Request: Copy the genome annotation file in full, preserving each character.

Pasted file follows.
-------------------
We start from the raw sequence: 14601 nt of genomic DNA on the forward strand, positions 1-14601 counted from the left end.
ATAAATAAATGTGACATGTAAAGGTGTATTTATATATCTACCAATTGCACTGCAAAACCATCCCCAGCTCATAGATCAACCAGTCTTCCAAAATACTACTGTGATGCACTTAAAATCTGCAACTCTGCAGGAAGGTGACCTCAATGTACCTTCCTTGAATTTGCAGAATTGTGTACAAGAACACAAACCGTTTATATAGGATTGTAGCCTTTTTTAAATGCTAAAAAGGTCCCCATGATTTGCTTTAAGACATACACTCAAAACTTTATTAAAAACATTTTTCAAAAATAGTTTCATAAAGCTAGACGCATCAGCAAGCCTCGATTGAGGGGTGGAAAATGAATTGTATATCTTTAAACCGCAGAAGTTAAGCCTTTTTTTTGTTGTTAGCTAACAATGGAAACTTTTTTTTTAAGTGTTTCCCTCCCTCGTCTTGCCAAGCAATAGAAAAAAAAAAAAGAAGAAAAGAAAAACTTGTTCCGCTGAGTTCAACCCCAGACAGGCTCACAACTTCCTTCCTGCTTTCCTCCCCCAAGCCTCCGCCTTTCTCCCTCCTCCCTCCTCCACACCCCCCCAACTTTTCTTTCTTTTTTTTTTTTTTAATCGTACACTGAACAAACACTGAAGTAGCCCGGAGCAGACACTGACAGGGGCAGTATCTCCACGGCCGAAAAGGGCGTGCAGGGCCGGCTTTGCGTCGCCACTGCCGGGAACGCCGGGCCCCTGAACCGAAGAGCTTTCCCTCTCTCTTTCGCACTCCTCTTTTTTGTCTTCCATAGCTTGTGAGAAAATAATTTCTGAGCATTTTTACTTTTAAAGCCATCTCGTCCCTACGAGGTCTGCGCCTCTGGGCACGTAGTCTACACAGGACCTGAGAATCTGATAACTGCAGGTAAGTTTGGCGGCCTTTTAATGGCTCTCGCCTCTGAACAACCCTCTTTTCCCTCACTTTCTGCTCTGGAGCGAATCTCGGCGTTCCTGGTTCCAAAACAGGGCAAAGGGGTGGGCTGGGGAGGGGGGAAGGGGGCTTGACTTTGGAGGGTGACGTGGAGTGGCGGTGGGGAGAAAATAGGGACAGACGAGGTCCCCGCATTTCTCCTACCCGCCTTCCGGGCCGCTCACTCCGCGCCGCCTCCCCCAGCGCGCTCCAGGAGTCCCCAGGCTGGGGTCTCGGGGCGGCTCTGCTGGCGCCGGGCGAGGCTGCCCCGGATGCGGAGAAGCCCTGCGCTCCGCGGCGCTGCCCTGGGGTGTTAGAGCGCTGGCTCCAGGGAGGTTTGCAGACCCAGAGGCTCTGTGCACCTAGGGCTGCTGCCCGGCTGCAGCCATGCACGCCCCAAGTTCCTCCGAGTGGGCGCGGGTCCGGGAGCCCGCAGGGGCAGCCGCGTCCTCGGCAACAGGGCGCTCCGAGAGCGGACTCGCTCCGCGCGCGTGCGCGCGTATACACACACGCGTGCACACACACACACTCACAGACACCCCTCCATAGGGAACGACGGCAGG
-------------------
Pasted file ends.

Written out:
We start from the raw sequence: 14601 nt of genomic DNA on the forward strand, positions 1-14601 counted from the left end.
ATAAATAAATGTGACATGTAAAGGTGTATTTATATATCTACCAATTGCACTGCAAAACCATCCCCAGCTCATAGATCAACCAGTCTTCCAAAATACTACTGTGATGCACTTAAAATCTGCAACTCTGCAGGAAGGTGACCTCAATGTACCTTCCTTGAATTTGCAGAATTGTGTACAAGAACACAAACCGTTTATATAGGATTGTAGCCTTTTTTAAATGCTAAAAAGGTCCCCATGATTTGCTTTAAGACATACACTCAAAACTTTATTAAAAACATTTTTCAAAAATAGTTTCATAAAGCTAGACGCATCAGCAAGCCTCGATTGAGGGGTGGAAAATGAATTGTATATCTTTAAACCGCAGAAGTTAAGCCTTTTTTTTGTTGTTAGCTAACAATGGAAACTTTTTTTTTAAGTGTTTCCCTCCCTCGTCTTGCCAAGCAATAGAAAAAAAAAAAAGAAGAAAAGAAAAACTTGTTCCGCTGAGTTCAACCCCAGACAGGCTCACAACTTCCTTCCTGCTTTCCTCCCCCAAGCCTCCGCCTTTCTCCCTCCTCCCTCCTCCACACCCCCCCAACTTTTCTTTCTTTTTTTTTTTTTTAATCGTACACTGAACAAACACTGAAGTAGCCCGGAGCAGACACTGACAGGGGCAGTATCTCCACGGCCGAAAAGGGCGTGCAGGGCCGGCTTTGCGTCGCCACTGCCGGGAACGCCGGGCCCCTGAACCGAAGAGCTTTCCCTCTCTCTTTCGCACTCCTCTTTTTTGTCTTCCATAGCTTGTGAGAAAATAATTTCTGAGCATTTTTACTTTTAAAGCCATCTCGTCCCTACGAGGTCTGCGCCTCTGGGCACGTAGTCTACACAGGACCTGAGAATCTGATAACTGCAGGTAAGTTTGGCGGCCTTTTAATGGCTCTCGCCTCTGAACAACCCTCTTTTCCCTCACTTTCTGCTCTGGAGCGAATCTCGGCGTTCCTGGTTCCAAAACAGGGCAAAGGGGTGGGCTGGGGAGGGGGGAAGGGGGCTTGACTTTGGAGGGTGACGTGGAGTGGCGGTGGGGAGAAAATAGGGACAGACGAGGTCCCCGCATTTCTCCTACCCGCCTTCCGGGCCGCTCACTCCGCGCCGCCTCCCCCAGCGCGCTCCAGGAGTCCCCAGGCTGGGGTCTCGGGGCGGCTCTGCTGGCGCCGGGCGAGGCTGCCCCGGATGCGGAGAAGCCCTGCGCTCCGCGGCGCTGCCCTGGGGTGTTAGAGCGCTGGCTCCAGGGAGGTTTGCAGACCCAGAGGCTCTGTGCACCTAGGGCTGCTGCCCGGCTGCAGCCATGCACGCCCCAAGTTCCTCCGAGTGGGCGCGGGTCCGGGAGCCCGCAGGGGCAGCCGCGTCCTCGGCAACAGGGCGCTCCGAGAGCGGACTCGCTCCGCGCGCGTGCGCGCGTATACACACACGCGTGCACACACACACACTCACAGACACCCCTCCATAGGGAACGACGGCAGG